In today’s climate of an Orange God King presidential nominee, and a possible jail-bird who is likely to be our first woman president, it’s easy to see why things are so polarizing. It’s easy to see why politics has finally become something people care about in today’s culture. The day’s of talk radio being something grandpa listens to on your trip to the lake are along gone. I’ve come to realize that what some call privilege, I call choices. And what others call oppression I call lack of preparing for opportunity…that one doesn’t have a great ring to it. Let me think of something better.
Let me explain. I am a first generation latino american. Which means I get made fun of for having parents who are completely off the plane Peruvian, yet speak Spanish with an accent. My rebuttal…We’re in america…speak english (kidding). One thing that was instilled in me my entire life as my parents raised me was that America was the LAND OF OPPORTUNITY! That people came here to make something of themselves! And if I was BLESSED enough to be born here, with a father who worked his fingers to the bone in order to provide me a better life, and a mother who did the same, I should be taking every single opportunity to do so. To me, this mentality in itself is the latino privilege.
A mindset handed down from the fist generation of our families who get here to the 2nd, 3rd, 4th generation latino-americans of opportunism; that says we have to be better simply because we came here to grow. Our parents, or grandparents didn’t risk coming here alone (in my case leaving great lives) to lose it all. To have their kids and lineage lead mediocre monstrosities or to repeat the same mistakes. They came to live out the perceived notion of the American Dream.
If anyone in this country carries the American Dream, I think it’s the latino community. Simply because it is fresh in their memory. We hear it on the phone when we call our relatives. “How’s it going over there in ‘America’ with your Yosting Bieber y your Donal Trong?” “You have me en esnachah primo? I lov tha!” They have a cartoon version of what we know to be true. And in some cases, I wish is was really like what they believed. The American Dream is alive and well in us and I am living proof.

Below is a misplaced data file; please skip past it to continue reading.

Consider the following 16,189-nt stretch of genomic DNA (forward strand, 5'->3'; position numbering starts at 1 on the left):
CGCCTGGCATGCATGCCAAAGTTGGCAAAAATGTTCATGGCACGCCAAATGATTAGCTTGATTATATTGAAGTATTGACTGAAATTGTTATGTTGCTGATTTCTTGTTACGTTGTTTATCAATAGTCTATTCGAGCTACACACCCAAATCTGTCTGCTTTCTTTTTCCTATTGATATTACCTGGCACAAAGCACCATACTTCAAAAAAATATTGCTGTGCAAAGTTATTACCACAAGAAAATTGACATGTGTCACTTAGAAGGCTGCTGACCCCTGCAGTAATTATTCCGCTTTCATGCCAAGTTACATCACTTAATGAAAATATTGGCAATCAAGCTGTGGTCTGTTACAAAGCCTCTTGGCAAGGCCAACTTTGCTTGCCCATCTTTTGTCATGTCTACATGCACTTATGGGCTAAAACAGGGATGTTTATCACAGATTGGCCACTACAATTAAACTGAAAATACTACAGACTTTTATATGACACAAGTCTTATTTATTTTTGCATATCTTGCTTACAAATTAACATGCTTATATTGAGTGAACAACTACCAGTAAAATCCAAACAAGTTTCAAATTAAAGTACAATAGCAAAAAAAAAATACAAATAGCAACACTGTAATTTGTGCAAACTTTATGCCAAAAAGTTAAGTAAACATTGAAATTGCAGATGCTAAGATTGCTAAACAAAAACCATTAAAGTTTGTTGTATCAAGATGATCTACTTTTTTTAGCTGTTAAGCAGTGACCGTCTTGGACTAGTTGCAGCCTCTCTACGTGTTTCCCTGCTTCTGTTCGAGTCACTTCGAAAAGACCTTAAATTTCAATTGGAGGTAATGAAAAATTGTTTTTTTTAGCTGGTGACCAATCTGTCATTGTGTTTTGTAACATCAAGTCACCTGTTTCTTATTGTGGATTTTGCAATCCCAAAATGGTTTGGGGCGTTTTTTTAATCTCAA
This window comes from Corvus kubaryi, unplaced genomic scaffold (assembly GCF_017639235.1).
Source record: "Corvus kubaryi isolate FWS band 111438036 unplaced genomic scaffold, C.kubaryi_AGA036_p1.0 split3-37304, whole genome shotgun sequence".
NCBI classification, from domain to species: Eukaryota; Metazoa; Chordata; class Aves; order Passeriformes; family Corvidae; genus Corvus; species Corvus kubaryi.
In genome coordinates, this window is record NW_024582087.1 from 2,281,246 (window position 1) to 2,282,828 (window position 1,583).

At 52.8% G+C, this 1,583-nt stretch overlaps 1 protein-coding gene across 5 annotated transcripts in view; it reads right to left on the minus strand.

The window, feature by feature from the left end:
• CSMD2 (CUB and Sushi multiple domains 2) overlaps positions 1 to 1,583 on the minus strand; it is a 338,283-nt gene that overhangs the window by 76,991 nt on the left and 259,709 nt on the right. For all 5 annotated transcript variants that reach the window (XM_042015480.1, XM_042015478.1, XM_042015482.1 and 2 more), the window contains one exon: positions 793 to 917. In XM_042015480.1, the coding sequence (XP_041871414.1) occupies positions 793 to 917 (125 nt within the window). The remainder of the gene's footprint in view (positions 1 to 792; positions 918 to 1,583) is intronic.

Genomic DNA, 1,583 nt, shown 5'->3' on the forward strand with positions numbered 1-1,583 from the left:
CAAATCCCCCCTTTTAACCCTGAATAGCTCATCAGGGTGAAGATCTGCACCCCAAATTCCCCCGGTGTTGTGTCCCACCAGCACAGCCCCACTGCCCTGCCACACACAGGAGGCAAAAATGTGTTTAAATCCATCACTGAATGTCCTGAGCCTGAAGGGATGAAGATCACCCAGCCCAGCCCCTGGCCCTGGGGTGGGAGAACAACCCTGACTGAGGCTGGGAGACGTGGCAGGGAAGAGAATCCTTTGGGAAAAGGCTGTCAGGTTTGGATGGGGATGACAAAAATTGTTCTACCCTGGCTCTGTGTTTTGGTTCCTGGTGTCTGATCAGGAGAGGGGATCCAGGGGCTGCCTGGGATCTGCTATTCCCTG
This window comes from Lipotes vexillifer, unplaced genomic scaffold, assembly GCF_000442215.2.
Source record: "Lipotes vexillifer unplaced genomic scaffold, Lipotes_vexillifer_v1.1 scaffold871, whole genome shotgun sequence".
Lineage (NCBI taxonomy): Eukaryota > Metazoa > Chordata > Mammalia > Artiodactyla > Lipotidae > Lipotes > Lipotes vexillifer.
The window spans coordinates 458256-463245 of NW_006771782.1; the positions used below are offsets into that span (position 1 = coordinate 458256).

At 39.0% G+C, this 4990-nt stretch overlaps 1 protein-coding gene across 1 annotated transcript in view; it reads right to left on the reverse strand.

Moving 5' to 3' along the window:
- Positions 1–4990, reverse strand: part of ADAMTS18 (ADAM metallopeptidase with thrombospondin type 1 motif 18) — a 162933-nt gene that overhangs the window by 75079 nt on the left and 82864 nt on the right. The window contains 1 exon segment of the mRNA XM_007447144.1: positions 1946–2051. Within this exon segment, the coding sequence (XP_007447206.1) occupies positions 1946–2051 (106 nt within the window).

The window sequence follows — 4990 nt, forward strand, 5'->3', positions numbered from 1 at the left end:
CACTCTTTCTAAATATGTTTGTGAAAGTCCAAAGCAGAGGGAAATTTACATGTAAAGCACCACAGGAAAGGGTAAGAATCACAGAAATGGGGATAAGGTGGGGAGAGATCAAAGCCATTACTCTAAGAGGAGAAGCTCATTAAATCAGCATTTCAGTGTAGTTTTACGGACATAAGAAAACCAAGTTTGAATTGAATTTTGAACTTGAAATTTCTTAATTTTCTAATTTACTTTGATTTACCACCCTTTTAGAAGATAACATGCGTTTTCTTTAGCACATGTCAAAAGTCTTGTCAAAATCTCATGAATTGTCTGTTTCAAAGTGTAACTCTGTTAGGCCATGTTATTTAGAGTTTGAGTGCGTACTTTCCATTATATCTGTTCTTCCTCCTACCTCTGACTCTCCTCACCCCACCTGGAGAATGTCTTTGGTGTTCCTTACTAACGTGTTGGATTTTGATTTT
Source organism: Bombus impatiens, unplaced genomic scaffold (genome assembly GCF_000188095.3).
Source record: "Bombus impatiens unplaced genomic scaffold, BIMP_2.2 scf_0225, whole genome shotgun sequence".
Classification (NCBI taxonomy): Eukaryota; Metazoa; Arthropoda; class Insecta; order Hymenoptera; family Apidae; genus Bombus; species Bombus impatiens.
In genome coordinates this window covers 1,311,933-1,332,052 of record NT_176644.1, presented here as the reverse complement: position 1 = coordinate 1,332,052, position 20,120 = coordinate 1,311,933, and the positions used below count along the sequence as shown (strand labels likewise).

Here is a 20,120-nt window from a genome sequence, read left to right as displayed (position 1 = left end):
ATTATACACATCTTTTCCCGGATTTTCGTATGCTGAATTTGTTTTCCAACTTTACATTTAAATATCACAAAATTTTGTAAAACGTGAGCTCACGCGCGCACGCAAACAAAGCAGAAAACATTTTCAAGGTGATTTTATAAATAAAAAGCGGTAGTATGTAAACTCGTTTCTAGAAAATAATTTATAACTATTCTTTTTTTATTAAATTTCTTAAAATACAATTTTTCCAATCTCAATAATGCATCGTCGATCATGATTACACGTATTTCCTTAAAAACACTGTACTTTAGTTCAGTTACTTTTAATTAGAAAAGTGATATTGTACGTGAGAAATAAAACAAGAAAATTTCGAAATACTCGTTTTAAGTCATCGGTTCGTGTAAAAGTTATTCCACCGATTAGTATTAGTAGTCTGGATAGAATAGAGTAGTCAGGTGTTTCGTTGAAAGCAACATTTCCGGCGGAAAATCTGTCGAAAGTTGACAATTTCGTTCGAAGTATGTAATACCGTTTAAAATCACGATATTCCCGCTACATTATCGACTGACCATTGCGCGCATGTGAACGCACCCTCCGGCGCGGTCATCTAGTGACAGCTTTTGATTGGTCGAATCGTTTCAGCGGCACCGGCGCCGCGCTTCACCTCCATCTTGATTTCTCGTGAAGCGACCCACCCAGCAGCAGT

So what happened? How did I end up a hipster blogger?
Culture got to me. Who can I blame? I blame MTV. They shoulda just kept playing videos. I bite my thumb at thee Carson Daily! I decided that what was more important than seizing every great opportunity (like a Union Square NYC internship, or graduating from the most prestigious high school in the state) was feeling happy. Right out of high school I went to school for art because I wanted to be a fashion designer, man! (stoner voice) Then I transferred to school for graphic design because now I felt like fashion was too contrived and vain, man (total stoner voice again) and I just wanted to be able to do my art, man. Eventually I found my niche, thank you Jesus! Because I was luckily really good at Graphic Design. Thankfully, Graphic Design can also be a fairly lucrative and malleable career if you use it right. But that’s not always the case.
What I’ve seen happening more and more is the super smart and bright future’d child decides that out of high school they need to “explore” their options. So they seek out the major catered to their wants, which usually includes something like “Armenian dance theory” or “robotic sexuality courses”. Fair enough. Whatever floats your boat, dudette. My simple adulting analysis is this. How will you make money after graduation without working at Starbucks and without annoying me at my CEO office on Wall St. during your Occupy Protests?
THE OLD ME
So this was my life. Young, wasteful, artistic, and dumb. The opportunities afforded to me by my parents were trampled over by my feelings, my desires, my wants, my me me me me me me me. And I ended up broke, living at my moms house blogging. Don’t worry I’m a redemption story. I eventually started my own company and we’re doing well.
THE NEW ME
But here’s the thing. Because of the values instilled in me, I was able to understand that my feelings don’t make me successful. What others have done in the system of this country don’t determine my lack of success. Even if my parents are immigrants who have done what they needed to do to become legal here; they have given me a platform to become even greater than them. That can’t be taken away by a governmental power. That can’t be “oppressed by society”. My greatest privilege is not my skin color or my economic status but my values and my mindset.
I know what it’s like to feel like we’ve started out way behind the starting line. The only thing stopping us from prevailing in this world is ourselves. No one can fix our lives but us. This idea that the powers that be have a greater effect on our living than we do is the product of a victim mentality that makes it easier to escape personal responsibility. When I, as a latino realized that both of my parents came here without knowing anyone in the country, got jobs, became middle class, my father built a business, raised 5 kids, my mother 2, and yet I still complain about how difficult my life is…I realized I was a wussy.
But the new me is manning up, celebrating the victories of my family and building on top of what they have already done. I aim to build a legacy, one decision at a time, one moment at a time. Helping my family grow, building relationships and establishing bonds. And although it may not be what you may define as a legacy, that’s the great part about America, I don’t care.